Viamex Agrar Handels GmbH v Hauptzollamt Hamburg-Jonas [2008]

European Law

Viamex Agrar Handels GmbH v Hauptzollamt Hamburg-Jonas [2008]
‘Cross Town Traffic’ by Debbie Beukema

Proportionality and the transport of live animals for sale beyond the borders of the EC  underpin a joint request for a preliminary ruling under art.234 EC, when on this occasion two claims were brought before the Finanzgericht (Fiscal Court) Hamburg by livestock exporters refused export refunds on grounds that the manner in which they were transported breached Community law. 

In the first claim it was found that while art.1 of Regulation 615/98/EC determines the criteria in which a business can claim export cost refunds, it was applied in conjunction with art.3(1) of Directive 91/628/EEC, which outlined animal travel-time limitations and further governance of their physical wellbeing through nutrition and hydration. 

Upon submission of their paperwork the Hauptzollamt Kiel (Customs Office) discovered that contrary to the prescribed rest periods set out under art.48(5) of Chapter VII of the Annexe to Directive 91/628/EEC the animals had been given insufficient treatment to meet the terms set, while the claimants contested they had been acting under instruction of the official veterinarian at the outset of the journey.

In the second claim it was found that while advanced reimbursement of export costs had been granted prior to the animals exportation, the subsequent paperwork revealed how the latter half of the drive had exceeded the fourteen-hour threshold found in the same Annexe of Directive 91/628/EEC and thereby rendered them void of any refund and the Customs Office seeking recovery of payment with interest.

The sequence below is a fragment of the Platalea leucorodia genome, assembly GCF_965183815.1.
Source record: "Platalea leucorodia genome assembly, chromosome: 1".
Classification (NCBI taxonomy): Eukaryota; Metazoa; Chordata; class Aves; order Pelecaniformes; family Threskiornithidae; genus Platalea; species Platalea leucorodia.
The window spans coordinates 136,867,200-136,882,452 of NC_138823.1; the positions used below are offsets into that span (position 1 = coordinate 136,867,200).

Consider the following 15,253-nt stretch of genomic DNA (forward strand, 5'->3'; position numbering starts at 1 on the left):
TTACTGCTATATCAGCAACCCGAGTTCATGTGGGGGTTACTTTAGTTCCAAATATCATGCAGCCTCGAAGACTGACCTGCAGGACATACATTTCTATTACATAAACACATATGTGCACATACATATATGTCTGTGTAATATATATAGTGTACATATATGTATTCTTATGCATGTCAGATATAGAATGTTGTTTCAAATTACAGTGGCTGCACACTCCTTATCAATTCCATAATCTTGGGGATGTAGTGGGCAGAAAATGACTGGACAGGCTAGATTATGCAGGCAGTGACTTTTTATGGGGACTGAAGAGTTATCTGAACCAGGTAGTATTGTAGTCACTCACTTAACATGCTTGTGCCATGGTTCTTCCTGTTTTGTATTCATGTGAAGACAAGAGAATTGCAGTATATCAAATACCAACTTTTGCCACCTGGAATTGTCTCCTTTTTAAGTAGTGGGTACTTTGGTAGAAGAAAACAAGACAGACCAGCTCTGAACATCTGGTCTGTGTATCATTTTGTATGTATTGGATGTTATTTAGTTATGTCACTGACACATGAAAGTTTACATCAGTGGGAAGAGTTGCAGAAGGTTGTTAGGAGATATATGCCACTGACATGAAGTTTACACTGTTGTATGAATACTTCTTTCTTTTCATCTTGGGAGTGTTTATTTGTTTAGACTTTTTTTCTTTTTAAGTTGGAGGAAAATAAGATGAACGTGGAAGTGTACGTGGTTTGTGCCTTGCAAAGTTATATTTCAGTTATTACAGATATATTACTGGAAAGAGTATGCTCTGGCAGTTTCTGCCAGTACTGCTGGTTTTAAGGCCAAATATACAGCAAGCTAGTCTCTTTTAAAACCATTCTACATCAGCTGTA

When presented with the material facts the Finanzgericht asked the European Court of Justice:

1. Did the power of Regulation 615/98/EC enable jurisdiction over the terms of Directive 91/628/EEC?

2. If so, was it tantamount to a violation of the principle of proportionality inasmuch as the terms of a Directive must override any subsidiary limitations (i.e. refusal of export costs in lieu of a breach)?

Having examined the case history behind both concerns it was agreed by the Court that while Regulation 615/98/EC ran parallel to the Directive, its purpose was purely animal protection and the enforcement of Member State conformity, while it was also agreed that this caveat served legal certainty and so complimented the Directive’s objectives.

In relation to the matter of Community law ‘proportionality’ it was held that while the terms of Regulation 615/98/EC conferred a right to deny export cost refunds, it was executed with the express intention that national courts and legislature applied discretion when determining a claimant’s right to recover costs where no animal had been harmed, thus the Court urged the parties to remember that:

“[W]hen there is a choice between several appropriate measures, recourse must be had to the least onerous, and the disadvantages caused must not be disproportionate to the aims pursued.”